Cryptocurrencies don’t belong in central banks

by on November 24, 2017 at 9:19 am in Current Affairs, Economics, Political Science, Web/Tech | Permalink

That is the topic of my latest Bloomberg column.  Here is one excerpt:

An additional reason for skepticism stems from the nature of crypto assets. The word “cryptocurrency” is far more common than “crypto asset,” but it’s a misleading term. Bitcoin, for instance, is used only rarely in retail transactions, and for all its success it isn’t becoming more important as a medium of exchange. Bitcoin thus isn’t much of a currency in the literal sense of that term. There is a version of bitcoin, Bitcoin Cash, that changed the initial rules to be better suited as an exchange medium, but it isn’t nearly as popular.

If you think of these assets as “cryptocurrencies,” central bank involvement will seem natural, because of course central banks do manage currencies. Instead, this new class of assets is better conceptualized as ledger systems, designed to create agreement about some states of the world without the final judgment of a centralized authority, which use a crypto asset to pay participants for maintaining the flow and accuracy of information. Arguably these innovations come closer to being substitutes for corporations and legal systems than for currencies.

Put in those terms, an active (rather than merely supervisory) role for central banks in crypto assets is suddenly far from obvious. Consider other financial innovations: Does anyone suggest that central banks should run their own versions of ETFs or high-frequency trading? Is there a need for central banks to start managing the development of accounting and governance systems?

Central banks are too conservative anyway, which of course is how they should be.  Don’t forget:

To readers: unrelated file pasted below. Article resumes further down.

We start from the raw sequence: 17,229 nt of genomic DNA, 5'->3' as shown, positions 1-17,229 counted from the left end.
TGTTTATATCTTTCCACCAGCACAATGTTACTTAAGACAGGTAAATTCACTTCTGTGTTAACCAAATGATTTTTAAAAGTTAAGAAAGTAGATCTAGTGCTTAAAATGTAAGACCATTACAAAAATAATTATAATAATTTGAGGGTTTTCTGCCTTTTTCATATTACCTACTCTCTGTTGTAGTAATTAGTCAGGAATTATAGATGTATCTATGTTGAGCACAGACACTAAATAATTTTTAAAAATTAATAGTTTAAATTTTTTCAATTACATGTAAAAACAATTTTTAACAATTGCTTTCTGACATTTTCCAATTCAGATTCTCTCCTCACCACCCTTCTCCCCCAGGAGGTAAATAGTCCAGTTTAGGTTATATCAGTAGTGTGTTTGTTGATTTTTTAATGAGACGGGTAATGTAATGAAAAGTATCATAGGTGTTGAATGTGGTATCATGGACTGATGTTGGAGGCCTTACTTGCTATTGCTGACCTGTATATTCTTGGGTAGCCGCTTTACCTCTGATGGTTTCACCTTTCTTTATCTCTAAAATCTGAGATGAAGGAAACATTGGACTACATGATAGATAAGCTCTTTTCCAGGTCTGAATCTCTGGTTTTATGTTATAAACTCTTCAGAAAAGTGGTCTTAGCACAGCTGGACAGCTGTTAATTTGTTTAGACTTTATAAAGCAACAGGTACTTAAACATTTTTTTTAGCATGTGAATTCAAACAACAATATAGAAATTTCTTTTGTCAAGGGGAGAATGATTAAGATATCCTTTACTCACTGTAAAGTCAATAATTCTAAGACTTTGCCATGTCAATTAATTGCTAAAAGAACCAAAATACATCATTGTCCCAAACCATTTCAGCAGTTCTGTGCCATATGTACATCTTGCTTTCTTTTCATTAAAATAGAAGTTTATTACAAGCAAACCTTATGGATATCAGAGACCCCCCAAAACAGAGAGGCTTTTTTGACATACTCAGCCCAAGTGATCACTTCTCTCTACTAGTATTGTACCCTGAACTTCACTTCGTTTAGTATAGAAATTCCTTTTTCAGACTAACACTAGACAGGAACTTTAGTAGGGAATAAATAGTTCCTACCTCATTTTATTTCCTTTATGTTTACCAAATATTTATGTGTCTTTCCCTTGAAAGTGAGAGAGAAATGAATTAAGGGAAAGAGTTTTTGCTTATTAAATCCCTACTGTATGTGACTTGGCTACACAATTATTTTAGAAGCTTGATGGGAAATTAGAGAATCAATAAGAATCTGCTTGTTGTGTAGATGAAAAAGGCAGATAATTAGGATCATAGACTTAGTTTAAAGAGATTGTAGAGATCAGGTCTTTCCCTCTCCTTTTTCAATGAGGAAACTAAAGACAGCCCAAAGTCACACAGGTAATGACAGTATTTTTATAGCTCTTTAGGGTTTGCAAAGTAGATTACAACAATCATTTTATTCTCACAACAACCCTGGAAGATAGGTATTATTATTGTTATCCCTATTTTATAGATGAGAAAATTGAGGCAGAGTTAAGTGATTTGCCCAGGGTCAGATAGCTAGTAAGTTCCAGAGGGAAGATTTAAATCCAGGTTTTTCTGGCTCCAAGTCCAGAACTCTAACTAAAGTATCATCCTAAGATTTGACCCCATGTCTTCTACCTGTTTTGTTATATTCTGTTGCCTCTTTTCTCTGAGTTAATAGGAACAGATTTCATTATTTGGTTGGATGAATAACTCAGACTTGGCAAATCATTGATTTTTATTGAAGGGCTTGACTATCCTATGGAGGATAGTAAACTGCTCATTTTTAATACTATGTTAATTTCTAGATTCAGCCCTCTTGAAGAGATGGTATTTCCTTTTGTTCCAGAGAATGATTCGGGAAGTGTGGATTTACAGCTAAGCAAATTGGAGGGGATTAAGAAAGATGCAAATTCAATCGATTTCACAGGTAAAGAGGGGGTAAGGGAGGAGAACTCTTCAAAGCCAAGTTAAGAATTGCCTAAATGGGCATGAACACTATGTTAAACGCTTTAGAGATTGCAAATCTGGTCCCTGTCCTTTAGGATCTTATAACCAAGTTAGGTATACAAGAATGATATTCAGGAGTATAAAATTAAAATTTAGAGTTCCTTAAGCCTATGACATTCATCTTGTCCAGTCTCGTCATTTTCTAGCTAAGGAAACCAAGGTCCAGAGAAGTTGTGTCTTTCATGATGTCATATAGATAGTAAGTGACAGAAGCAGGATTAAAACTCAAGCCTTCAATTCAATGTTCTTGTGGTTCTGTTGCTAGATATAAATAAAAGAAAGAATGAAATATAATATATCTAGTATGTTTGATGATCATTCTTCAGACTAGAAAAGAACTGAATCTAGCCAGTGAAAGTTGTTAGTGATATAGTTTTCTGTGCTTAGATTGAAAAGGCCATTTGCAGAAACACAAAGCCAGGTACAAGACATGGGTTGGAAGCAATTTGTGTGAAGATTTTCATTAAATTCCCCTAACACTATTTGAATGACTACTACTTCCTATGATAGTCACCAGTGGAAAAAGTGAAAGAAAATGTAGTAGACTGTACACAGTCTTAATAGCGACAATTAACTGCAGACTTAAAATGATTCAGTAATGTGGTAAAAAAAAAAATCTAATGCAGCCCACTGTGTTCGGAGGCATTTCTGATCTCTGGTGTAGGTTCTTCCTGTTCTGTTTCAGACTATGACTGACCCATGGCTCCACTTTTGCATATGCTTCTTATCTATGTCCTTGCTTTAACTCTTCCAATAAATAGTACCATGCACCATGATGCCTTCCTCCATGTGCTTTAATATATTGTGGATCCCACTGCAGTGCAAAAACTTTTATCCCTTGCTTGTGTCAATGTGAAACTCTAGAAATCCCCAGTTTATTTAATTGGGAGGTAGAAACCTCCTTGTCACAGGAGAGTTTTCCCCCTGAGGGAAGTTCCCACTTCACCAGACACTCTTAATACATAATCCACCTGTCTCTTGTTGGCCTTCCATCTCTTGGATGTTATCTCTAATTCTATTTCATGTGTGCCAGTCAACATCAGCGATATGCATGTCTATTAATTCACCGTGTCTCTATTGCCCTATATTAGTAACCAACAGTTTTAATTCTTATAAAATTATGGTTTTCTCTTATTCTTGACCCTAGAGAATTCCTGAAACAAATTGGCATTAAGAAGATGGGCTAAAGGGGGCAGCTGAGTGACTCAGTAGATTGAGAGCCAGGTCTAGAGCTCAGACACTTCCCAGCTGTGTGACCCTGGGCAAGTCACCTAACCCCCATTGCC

…consider a simple question: Would any central bank have had the inspiration or taken the risk of initiating the bitcoin protocol in the first place?

1 Trump Fan November 24, 2017 at 9:29 am

Should cryptocurrencies be kept by central banks? Should tulip bulbs be kept by central banks?

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2 Mulp November 24, 2017 at 2:42 pm

You couldn’t pay taxes with tulips, and so far, you can’t pay taxes with any cryptocurrency.

At the point you can pay taxes with a cryptocurrency, the people in control of the cryptocurrency will change their rules to mint currency at extremely high rates just to sell it to people wanting to pay less in taxes.

After all, Venezuela currency would not be worth more over time if it were a cryptocurrency.

Both cryptocurrencies and Venezuela currency values are listed primarily in US dollars or Euros, not in Bitcoin for Venezuela currency value, or Venezuela currency for Bitcoin value.

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3 Magnus November 25, 2017 at 12:42 am

Parts of Swiss allow for taxes to be paid in Bitcoin.

Who are these people in control of “the cryptocurrency” you talk of? The hard cap of Bitcoin is perhaps the most immutable aspect of Bitcoin and is unlikely to ever change and even a debate of changing the cap into being more soft is unlikely to exists until block reward is much lower and block subsidy turning out not to be adequate to incentivize.

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4 clockwork_prior November 24, 2017 at 9:30 am

Gold doesn’t belong in central banks either.

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5 Christian Hansen November 24, 2017 at 10:01 am

Maybe it’s central banks that don’t belong. :sadface

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6 Sam Haysom November 24, 2017 at 10:29 am

Finally something Cowen doesn’t want to subject to unhinged experimentation and tinkering and what is it… central banks.

What fascinating self parody.

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7 Bill November 24, 2017 at 10:29 am

If it is simply a ledger system, you would know the identity of the person who passed one asset to another.

But, it isn’t.

And, therein lies its value.

So, the question to ask is:

What kind of commerce will use this method of payment, and do you want to lose control of preventing some transactions (drug dealing, extortion, etc.) that come with an unidentifiable ledger chain.